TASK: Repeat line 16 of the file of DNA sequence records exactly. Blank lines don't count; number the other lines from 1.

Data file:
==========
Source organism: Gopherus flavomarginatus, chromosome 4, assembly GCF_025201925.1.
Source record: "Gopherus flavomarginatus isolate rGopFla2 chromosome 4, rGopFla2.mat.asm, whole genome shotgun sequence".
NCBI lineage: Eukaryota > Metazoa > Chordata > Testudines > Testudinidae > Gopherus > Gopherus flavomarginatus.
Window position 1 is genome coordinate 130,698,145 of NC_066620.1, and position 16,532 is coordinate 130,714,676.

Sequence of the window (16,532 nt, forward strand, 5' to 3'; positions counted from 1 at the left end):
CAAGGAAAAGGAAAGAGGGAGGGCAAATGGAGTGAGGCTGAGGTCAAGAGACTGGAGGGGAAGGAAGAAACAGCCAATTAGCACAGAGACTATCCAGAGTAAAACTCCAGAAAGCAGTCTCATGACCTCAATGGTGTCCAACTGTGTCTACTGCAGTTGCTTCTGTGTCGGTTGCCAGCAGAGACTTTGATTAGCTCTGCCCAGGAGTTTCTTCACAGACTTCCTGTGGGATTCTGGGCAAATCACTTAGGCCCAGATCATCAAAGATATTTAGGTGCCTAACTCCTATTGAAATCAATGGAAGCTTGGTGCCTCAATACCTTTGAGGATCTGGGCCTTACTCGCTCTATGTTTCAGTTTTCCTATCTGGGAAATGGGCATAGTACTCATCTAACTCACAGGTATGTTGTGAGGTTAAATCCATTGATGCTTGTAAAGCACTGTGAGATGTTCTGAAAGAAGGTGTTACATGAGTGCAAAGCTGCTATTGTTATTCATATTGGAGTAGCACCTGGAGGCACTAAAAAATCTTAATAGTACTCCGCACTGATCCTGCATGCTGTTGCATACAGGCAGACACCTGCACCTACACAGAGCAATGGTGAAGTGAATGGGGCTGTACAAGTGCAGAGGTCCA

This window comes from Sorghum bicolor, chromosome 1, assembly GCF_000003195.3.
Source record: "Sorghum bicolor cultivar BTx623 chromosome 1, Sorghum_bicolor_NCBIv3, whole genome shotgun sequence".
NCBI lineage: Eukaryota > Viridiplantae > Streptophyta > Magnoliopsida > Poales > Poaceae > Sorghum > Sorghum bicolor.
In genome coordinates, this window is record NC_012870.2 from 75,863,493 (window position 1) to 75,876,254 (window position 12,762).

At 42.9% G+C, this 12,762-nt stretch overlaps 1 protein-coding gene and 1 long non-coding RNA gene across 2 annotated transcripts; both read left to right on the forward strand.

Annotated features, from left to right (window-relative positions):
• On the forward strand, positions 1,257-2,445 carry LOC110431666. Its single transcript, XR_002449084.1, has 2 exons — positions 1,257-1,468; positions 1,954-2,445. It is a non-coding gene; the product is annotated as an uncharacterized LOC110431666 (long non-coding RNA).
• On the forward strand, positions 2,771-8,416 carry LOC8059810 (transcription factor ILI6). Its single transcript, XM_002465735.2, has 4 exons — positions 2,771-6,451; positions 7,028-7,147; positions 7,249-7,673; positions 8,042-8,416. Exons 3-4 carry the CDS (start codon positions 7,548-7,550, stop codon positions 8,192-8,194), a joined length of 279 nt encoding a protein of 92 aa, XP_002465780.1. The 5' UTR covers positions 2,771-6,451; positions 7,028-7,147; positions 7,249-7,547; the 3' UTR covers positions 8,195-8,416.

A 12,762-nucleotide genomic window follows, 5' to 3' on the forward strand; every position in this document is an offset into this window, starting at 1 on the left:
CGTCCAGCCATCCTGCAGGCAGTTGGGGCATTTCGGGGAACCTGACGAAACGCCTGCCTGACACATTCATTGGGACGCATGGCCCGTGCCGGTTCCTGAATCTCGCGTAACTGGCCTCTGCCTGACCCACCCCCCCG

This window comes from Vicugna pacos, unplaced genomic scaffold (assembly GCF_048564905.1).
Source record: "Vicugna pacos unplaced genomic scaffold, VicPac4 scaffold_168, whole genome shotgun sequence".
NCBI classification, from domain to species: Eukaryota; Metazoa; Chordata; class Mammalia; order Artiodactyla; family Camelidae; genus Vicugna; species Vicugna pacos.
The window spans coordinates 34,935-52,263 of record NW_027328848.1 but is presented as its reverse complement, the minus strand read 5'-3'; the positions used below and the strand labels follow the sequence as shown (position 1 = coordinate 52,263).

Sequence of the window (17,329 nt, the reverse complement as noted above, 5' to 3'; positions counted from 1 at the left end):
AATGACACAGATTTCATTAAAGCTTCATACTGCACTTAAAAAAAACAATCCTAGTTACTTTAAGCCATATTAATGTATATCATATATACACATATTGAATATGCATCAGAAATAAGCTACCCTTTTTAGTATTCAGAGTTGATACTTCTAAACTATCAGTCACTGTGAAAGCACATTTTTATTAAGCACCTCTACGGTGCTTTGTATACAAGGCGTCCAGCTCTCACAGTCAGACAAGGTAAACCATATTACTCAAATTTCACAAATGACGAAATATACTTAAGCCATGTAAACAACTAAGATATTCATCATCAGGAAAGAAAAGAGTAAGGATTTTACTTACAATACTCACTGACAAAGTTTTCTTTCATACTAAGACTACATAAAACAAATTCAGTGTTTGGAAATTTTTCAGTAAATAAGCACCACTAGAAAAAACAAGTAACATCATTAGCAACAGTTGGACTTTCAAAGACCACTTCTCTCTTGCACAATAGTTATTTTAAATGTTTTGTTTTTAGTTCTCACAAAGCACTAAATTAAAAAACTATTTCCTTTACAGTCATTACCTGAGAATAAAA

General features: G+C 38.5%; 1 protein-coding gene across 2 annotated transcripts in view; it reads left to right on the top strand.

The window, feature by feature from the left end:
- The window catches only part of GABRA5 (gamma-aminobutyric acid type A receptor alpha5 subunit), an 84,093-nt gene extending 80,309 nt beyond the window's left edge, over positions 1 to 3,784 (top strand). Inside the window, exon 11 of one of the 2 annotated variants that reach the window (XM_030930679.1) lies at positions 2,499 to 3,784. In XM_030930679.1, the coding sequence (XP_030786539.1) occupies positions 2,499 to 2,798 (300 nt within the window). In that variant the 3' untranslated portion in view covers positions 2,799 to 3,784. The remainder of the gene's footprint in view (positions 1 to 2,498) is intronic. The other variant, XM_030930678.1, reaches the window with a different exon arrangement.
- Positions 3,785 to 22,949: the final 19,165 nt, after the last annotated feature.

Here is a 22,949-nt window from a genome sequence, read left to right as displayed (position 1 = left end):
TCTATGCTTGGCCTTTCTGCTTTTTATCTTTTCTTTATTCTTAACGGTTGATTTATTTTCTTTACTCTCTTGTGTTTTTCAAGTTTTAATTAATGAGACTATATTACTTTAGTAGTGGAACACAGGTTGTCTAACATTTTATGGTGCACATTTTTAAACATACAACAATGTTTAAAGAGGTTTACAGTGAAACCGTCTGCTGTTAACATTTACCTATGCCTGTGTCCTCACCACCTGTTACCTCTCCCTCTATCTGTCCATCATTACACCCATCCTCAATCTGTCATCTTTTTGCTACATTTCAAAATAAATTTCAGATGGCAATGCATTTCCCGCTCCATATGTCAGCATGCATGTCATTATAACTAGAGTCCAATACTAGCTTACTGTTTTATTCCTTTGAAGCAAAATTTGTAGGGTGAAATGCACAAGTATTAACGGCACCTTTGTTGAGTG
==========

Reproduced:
CGTCCAGCCATCCTGCAGGCAGTTGGGGCATTTCGGGGAACCTGACGAAACGCCTGCCTGACACATTCATTGGGACGCATGGCCCGTGCCGGTTCCTGAATCTCGCGTAACTGGCCTCTGCCTGACCCACCCCCCCG